The Lofoten International Art Festival (Liaf) takes place every two years on the Lofoten archipelago, just off the coast of northern Norway. The islands rise up out up of the Norwegian Sea in spectacular fashion and have for centuries been home to the country’s cod fishing industry, described in the 19th century by the country’s parliament as “Norway’s most important gold mine” (this was, of course, before the country struck black gold in the North Sea at the end of the 1960s). The cod industry continues to be one of the main industries in the area and has been joined in the past few decades by a significant growth in nature tourism.
Liaf’s two main exhibition venues this year are the Former Lofotposten Building and the North Norwegian Art Centre, both of which are in Lofoten’s largest town Svolvær. However, this edition has also placed a particular emphasis on artists’ residencies and workshops in different communities around the islands, with the first one beginning back in July 2018. Around 30 artists have taken part in Liaf 2019 and below are some of the highlights from the exhibition, residencies and workshops.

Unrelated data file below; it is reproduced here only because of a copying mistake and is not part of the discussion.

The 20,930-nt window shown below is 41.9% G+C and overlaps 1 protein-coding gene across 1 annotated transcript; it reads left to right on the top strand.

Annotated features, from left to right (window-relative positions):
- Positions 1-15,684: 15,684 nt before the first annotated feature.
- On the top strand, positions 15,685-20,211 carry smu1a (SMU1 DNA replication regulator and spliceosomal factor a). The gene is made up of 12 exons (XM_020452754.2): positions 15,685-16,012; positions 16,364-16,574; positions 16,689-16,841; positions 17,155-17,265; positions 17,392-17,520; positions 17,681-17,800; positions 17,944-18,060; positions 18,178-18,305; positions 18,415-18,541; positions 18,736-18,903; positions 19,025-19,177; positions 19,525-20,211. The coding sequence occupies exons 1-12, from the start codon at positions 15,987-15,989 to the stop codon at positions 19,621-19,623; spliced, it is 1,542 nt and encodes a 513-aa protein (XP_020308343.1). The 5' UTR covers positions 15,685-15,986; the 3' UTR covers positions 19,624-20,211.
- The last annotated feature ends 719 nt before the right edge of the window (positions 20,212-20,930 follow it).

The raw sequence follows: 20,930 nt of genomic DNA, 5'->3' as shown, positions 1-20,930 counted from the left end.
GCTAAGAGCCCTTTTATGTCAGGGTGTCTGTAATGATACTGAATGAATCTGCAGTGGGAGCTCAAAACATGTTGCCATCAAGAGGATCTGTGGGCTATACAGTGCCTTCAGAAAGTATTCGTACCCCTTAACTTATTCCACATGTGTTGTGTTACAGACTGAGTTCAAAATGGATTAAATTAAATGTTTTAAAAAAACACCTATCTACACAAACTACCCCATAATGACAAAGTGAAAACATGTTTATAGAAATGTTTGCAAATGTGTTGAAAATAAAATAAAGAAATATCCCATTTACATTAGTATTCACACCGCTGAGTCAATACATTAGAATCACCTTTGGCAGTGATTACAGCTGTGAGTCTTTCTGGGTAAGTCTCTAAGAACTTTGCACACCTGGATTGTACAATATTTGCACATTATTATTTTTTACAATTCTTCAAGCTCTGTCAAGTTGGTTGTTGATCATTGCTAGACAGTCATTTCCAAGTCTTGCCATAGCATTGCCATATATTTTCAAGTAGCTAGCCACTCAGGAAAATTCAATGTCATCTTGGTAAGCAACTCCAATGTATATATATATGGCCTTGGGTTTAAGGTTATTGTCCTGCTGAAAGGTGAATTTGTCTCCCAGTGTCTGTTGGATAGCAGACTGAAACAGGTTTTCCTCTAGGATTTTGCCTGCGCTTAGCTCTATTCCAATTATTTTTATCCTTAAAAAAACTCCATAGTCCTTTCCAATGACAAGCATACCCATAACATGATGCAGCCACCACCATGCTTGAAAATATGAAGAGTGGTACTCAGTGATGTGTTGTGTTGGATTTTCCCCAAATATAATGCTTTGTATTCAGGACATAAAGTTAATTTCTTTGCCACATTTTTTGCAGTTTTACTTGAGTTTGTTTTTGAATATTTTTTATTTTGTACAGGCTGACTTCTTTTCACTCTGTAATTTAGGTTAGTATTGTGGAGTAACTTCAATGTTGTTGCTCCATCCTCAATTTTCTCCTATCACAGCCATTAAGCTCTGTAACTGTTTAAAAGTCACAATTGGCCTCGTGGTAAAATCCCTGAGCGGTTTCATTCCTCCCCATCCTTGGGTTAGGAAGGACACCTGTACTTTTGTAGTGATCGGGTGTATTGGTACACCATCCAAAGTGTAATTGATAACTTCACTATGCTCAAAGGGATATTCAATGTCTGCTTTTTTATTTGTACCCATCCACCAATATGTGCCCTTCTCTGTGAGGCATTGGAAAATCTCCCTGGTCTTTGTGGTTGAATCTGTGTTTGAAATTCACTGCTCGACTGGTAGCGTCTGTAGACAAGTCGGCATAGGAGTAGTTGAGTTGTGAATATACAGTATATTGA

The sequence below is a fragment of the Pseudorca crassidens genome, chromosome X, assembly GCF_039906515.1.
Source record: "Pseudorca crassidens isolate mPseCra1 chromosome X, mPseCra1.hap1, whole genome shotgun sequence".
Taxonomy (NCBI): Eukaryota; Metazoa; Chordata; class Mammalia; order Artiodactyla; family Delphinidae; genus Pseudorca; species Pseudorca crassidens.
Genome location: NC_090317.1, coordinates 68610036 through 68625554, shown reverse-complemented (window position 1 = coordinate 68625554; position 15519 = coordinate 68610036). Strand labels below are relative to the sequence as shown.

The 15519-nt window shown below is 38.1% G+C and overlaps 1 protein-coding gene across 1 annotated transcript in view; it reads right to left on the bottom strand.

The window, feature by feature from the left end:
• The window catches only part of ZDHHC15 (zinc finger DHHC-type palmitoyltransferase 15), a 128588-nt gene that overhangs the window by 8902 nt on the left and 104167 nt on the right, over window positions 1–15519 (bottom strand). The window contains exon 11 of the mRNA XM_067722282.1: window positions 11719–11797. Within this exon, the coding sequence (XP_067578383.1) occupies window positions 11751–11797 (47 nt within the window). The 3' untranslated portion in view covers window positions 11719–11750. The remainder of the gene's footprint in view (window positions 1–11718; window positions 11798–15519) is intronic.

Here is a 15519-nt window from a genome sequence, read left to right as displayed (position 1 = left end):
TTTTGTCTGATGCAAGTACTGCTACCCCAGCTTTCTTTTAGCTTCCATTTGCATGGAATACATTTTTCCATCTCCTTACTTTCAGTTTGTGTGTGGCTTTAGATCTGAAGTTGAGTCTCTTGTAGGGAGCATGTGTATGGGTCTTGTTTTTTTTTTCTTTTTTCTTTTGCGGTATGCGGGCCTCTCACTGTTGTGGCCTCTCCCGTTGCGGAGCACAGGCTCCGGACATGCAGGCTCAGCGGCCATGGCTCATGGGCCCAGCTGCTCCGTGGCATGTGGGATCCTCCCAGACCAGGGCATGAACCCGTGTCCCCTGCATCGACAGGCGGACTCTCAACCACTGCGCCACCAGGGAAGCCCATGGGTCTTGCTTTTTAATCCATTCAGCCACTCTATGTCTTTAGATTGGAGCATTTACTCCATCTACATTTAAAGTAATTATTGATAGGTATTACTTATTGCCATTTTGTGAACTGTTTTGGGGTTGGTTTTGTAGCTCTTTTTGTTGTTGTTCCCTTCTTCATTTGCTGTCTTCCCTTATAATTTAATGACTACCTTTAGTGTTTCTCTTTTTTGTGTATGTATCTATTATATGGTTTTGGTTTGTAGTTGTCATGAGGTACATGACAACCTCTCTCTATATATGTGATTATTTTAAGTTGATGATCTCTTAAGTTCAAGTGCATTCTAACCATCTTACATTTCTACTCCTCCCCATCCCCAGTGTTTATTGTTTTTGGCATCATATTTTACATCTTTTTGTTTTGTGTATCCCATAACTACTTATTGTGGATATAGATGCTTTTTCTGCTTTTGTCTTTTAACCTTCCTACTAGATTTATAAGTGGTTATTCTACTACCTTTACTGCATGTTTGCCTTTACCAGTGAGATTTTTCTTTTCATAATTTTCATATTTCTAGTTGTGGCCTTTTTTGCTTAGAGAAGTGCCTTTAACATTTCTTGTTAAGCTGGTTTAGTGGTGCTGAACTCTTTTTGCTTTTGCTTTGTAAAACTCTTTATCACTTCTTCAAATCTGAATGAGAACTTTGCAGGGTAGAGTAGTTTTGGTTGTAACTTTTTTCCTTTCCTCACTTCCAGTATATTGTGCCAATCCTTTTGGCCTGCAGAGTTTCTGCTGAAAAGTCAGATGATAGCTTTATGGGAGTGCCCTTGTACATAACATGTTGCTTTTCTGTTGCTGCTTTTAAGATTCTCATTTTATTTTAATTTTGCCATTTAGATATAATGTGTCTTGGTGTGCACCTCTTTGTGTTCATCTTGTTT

The main funding for Liaf comes from the Arts Council Norway.
• Lofoten International Art Festival, Svolvær, Lofoten, until 29 September
• For more on Liaf, see Work of art advertised on Airbnb lets visitors stay for free in the Arctic Circle—but there’s a twist